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Tradition-not: the Vice Presidential debates

Susan Ohmer | Monday, October 4, 2004

We have become so accustomed to watching presidential debates every four years that it may be hard to believe that, for most of American history, they didn’t exist. In the 19th century, politicians considered it undignified to campaign openly for public office, and instead sent surrogates to present their views to the public. The famous Abraham Lincoln-Stephen Douglas debates that launched Lincoln’s career took place during the 1858 Illinois Senate race, not during a presidential election. In the 20th century, no debates occurred until the 1948 and 1956 elections, and they involved candidates in the Republican and Democratic primaries, not each party’s final nominees. Not until 1960, with the famous John F. Kennedy-Richard Nixon debates, could Americans watch the parties’ formal nominees argue their positions. Everyone knows that the Kennedy-Nixon match-up was the first presidential debate to be televised, but they were also in fact, the first presidential debates in U.S. history.

And they did not establish a trend. The two parties’ nominees wouldn’t debate again for another sixteen years, in part because of Nixon’s experiences in the 1960 encounter. It wasn’t until 1976, when Gerald Ford met Jimmy Carter in an exchange that also involved an infamous remark about Poland that presidential debates reappeared in the election cycle. Since then they’ve become an accepted part of the political process, though candidates renegotiate the terms each time. What we think of as an integral part of our democratic process, then, has a tradition going back about forty years, and not even continuously at that.

The “tradition” of vice presidential debates is even less firmly rooted. The first encounter between the parties’ nominees for this position also occurred in 1976, when Democrat Walter Mondale debated Republican Robert Dole. There were no vice presidential debates in 1980, but they reappeared in 1984, when George H.W. Bush debated Geraldine Ferraro in an encounter that was equally memorable for breaking gender barriers. This tradition of vice presidential debates has existed continuously for only twenty years – the age of many Notre Dame students.

Why should we care about the vice presidential debates? We don’t elect vice-presidents directly, after all; they are attached to the ticket and we don’t have the opportunity to deselect them. Of course, if the president dies in office, they become our next leader, so it’s useful to have a sense of their personalities and beliefs. Ronald Reagan was 73 years old in 1984, so voters may have had a more pressing interest in knowing who could replace him, but age is not an issue in this campaign.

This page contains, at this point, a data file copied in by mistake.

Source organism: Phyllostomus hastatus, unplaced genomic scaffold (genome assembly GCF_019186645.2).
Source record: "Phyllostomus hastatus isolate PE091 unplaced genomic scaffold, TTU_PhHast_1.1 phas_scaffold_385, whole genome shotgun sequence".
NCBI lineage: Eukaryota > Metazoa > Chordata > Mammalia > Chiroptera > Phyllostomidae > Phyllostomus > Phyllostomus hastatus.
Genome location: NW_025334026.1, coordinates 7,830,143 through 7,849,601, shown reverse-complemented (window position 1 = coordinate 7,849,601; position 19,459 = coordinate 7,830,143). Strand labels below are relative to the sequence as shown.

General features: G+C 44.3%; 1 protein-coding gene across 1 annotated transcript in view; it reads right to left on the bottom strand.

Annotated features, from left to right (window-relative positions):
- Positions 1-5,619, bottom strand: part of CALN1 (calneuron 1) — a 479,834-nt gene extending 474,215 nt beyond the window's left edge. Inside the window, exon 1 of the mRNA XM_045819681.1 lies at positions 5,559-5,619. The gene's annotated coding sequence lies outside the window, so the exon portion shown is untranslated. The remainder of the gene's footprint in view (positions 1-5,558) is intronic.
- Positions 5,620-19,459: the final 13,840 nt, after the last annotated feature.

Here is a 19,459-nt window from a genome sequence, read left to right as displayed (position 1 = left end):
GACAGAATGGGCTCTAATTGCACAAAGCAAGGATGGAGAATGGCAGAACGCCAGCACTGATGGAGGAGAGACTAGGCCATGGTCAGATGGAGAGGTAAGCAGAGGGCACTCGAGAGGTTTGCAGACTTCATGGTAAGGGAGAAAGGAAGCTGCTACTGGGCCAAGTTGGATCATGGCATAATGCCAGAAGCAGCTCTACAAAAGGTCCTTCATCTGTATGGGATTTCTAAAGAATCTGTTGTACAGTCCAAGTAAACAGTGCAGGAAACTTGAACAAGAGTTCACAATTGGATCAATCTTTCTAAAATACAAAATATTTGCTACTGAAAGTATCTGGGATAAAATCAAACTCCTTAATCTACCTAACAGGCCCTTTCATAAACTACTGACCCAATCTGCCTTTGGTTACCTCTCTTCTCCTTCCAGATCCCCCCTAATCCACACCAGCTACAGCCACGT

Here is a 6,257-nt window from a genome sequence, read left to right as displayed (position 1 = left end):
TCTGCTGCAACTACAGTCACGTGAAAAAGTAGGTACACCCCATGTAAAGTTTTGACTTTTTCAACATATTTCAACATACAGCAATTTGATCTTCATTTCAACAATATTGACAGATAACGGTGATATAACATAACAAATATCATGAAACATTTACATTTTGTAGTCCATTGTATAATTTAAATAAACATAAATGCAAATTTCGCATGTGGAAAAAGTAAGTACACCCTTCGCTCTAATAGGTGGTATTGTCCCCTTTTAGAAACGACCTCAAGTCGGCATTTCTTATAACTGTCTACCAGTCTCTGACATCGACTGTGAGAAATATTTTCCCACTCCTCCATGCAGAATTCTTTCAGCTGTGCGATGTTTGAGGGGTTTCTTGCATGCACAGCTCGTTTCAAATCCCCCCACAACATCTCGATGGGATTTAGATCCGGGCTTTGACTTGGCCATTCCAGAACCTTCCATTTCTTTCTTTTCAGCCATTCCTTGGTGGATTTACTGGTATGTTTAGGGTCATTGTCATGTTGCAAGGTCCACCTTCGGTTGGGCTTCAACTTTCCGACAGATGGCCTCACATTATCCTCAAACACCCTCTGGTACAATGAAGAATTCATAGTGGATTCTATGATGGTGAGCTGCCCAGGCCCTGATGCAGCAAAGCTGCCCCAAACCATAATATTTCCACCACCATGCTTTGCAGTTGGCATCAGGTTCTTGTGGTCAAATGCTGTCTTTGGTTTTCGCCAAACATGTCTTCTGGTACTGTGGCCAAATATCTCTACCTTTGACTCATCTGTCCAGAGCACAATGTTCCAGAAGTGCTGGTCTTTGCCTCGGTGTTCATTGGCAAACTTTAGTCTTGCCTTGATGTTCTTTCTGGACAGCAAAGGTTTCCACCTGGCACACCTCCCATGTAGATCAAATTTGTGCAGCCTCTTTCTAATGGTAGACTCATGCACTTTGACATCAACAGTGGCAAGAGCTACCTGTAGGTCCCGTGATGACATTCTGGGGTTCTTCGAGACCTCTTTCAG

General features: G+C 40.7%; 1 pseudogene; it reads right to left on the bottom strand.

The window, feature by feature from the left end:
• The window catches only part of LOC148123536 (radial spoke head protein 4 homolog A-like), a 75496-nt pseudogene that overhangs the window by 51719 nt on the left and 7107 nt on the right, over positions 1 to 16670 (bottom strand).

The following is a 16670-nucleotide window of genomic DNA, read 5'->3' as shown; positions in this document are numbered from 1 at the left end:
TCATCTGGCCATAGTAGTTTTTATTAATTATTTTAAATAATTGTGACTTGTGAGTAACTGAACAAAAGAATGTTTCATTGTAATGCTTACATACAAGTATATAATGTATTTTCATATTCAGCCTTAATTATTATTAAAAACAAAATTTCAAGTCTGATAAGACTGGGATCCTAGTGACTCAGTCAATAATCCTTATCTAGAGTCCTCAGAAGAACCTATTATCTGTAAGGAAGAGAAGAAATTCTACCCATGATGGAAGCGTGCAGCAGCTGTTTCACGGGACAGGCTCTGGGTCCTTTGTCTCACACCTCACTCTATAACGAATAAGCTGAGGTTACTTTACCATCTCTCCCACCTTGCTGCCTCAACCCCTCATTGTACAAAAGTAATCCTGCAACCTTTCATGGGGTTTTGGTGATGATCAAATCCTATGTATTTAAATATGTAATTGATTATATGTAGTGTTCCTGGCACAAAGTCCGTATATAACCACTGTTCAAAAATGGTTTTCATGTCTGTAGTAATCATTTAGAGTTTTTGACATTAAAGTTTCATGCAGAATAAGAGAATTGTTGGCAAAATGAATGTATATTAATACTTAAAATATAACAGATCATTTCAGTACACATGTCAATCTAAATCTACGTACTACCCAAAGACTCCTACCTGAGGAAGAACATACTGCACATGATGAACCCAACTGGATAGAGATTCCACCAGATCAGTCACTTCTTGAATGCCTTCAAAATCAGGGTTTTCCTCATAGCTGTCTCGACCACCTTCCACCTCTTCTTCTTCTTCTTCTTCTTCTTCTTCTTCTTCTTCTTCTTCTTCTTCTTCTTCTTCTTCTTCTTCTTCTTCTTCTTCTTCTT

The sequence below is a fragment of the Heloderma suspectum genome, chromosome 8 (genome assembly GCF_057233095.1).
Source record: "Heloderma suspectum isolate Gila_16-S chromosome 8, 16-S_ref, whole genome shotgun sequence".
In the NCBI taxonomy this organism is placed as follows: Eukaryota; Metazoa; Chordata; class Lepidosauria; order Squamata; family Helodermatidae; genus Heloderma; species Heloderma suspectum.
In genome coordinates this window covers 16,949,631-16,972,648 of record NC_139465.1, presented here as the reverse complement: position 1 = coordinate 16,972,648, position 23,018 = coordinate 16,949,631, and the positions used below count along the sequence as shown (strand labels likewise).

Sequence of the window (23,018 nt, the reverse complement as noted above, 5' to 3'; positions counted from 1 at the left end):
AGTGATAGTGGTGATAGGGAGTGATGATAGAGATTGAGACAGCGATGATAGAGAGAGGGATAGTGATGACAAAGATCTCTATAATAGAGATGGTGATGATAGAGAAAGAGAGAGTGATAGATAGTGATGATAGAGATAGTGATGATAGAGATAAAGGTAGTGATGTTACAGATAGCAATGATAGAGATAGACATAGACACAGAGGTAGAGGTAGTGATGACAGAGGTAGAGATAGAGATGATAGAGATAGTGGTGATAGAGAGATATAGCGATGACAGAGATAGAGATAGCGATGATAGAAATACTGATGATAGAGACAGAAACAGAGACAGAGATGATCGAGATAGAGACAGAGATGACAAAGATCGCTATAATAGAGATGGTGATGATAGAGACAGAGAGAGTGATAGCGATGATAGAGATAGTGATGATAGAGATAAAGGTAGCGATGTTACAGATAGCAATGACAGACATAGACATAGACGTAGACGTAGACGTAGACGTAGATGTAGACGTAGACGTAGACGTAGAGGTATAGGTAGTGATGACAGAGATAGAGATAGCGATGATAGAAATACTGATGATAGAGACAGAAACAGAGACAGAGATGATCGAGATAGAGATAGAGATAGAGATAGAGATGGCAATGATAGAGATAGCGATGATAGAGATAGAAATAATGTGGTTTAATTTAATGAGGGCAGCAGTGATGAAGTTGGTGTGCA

Vice presidents also attract attention because of the extra experience and perspective they add to a ticket. During the 2000 election, George W. Bush presented Dick Cheney as a man whose long experience in government – including a stint as White House Chief of Staff under Ford and Secretary of Defense in his father’s cabinet – would add heft to his administration. Sen. John Kerry chose Sen. John Edwards for similar reasons of balance: to widen his appeal to various demographic groups. Both Kerry and George W. Bush acknowledge that one person can’t do everything and that the vice-president extends and enhances the range of skills a president can offer.

The role of vice president is one that is still being defined. Vice presidents can say things the president can’t, such as when Cheney implied that a vote for Kerry could trigger another terrorist attack. Vice presidents can be warmer, more in touch with the public, a function that Edwards seems to fulfill for Kerry. They can extend a candidate’s political base, as Lyndon Johnson did for Kennedy by appealing to Southern voters. Kennedy nearly lost his party’s nomination because of his support for civil rights, but appointing the Texan Johnson appeased the Democrat’s southern base. They can reassure particular segments of the party that the President shares its views, while he strives to appear more moderate, as Cheney does in speaking to evangelical groups.

The debate tonight between Cheney and Edwards brings together two men of established rhetorical skills and very different political personas. Edwards, the man who worked his way up the socioeconomic ladder and earned his political reputation and millions of dollars as a trial lawyer, vs. Cheney, the consummate government administrator and master of innuendo and suggestion. In contrast to the uneven rhetorical display of last week’s presidential debate, this one promises to be a more equal match of communication skills. Will they move us through emotion, or argue with logic? Will one man lose his temper and reveal a hidden side, or will each remain in command of himself and his words?

Whatever the outcome, we can take pride in knowing that we are helping to continue what is still a relatively new “tradition” in American politics.

Susan Ohmer is a guest columnist and an assistant professor of modern communication for the department of film, television and theatre. She is currently teaching a course on Media and the Presidency, which examines the role of media in the election process. She can be contacted at sohmer@nd.edu.

The views expressed in this column are those of the author and not necessarily those of The Observer.